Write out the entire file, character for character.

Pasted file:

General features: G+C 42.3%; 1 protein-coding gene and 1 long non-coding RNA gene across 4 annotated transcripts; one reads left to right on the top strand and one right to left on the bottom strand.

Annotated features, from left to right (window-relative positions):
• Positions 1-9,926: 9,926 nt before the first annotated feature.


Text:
General features: G+C 42.3%; 1 protein-coding gene and 1 long non-coding RNA gene across 4 annotated transcripts; one reads left to right on the top strand and one right to left on the bottom strand.

Annotated features, from left to right (window-relative positions):
• Positions 1-9,926: 9,926 nt before the first annotated feature.